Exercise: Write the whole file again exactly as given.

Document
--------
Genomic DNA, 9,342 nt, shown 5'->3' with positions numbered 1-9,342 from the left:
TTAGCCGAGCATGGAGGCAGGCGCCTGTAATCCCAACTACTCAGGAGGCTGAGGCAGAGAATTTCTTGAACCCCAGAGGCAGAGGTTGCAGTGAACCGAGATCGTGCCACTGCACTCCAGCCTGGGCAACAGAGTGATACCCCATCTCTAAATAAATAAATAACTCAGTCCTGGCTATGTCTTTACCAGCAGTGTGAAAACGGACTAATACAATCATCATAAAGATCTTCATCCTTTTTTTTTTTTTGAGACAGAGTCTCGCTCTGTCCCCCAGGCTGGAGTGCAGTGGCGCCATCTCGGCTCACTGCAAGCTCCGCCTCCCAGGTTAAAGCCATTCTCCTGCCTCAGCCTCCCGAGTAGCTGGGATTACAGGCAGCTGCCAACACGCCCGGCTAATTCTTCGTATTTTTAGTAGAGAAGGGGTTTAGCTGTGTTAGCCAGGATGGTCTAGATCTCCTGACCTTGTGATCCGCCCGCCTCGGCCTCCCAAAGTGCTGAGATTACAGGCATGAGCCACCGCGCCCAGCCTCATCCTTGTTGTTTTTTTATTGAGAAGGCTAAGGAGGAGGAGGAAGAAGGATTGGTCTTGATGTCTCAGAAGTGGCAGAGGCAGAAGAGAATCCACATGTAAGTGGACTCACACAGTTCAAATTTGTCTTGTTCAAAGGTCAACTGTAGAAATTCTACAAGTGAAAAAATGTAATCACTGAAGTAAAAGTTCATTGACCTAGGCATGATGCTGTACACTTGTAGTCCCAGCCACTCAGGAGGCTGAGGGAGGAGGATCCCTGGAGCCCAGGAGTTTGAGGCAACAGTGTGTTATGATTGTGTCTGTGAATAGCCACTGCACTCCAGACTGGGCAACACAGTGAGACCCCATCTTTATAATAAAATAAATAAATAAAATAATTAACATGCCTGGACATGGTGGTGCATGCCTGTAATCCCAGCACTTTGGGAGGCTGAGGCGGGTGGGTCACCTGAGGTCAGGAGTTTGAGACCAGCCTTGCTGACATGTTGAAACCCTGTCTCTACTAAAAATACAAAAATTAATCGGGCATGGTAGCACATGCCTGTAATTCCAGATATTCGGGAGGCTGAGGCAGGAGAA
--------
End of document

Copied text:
Genomic DNA, 9,342 nt, shown 5'->3' with positions numbered 1-9,342 from the left:
TTAGCCGAGCATGGAGGCAGGCGCCTGTAATCCCAACTACTCAGGAGGCTGAGGCAGAGAATTTCTTGAACCCCAGAGGCAGAGGTTGCAGTGAACCGAGATCGTGCCACTGCACTCCAGCCTGGGCAACAGAGTGATACCCCATCTCTAAATAAATAAATAACTCAGTCCTGGCTATGTCTTTACCAGCAGTGTGAAAACGGACTAATACAATCATCATAAAGATCTTCATCCTTTTTTTTTTTTTGAGACAGAGTCTCGCTCTGTCCCCCAGGCTGGAGTGCAGTGGCGCCATCTCGGCTCACTGCAAGCTCCGCCTCCCAGGTTAAAGCCATTCTCCTGCCTCAGCCTCCCGAGTAGCTGGGATTACAGGCAGCTGCCAACACGCCCGGCTAATTCTTCGTATTTTTAGTAGAGAAGGGGTTTAGCTGTGTTAGCCAGGATGGTCTAGATCTCCTGACCTTGTGATCCGCCCGCCTCGGCCTCCCAAAGTGCTGAGATTACAGGCATGAGCCACCGCGCCCAGCCTCATCCTTGTTGTTTTTTTATTGAGAAGGCTAAGGAGGAGGAGGAAGAAGGATTGGTCTTGATGTCTCAGAAGTGGCAGAGGCAGAAGAGAATCCACATGTAAGTGGACTCACACAGTTCAAATTTGTCTTGTTCAAAGGTCAACTGTAGAAATTCTACAAGTGAAAAAATGTAATCACTGAAGTAAAAGTTCATTGACCTAGGCATGATGCTGTACACTTGTAGTCCCAGCCACTCAGGAGGCTGAGGGAGGAGGATCCCTGGAGCCCAGGAGTTTGAGGCAACAGTGTGTTATGATTGTGTCTGTGAATAGCCACTGCACTCCAGACTGGGCAACACAGTGAGACCCCATCTTTATAATAAAATAAATAAATAAAATAATTAACATGCCTGGACATGGTGGTGCATGCCTGTAATCCCAGCACTTTGGGAGGCTGAGGCGGGTGGGTCACCTGAGGTCAGGAGTTTGAGACCAGCCTTGCTGACATGTTGAAACCCTGTCTCTACTAAAAATACAAAAATTAATCGGGCATGGTAGCACATGCCTGTAATTCCAGATATTCGGGAGGCTGAGGCAGGAGAA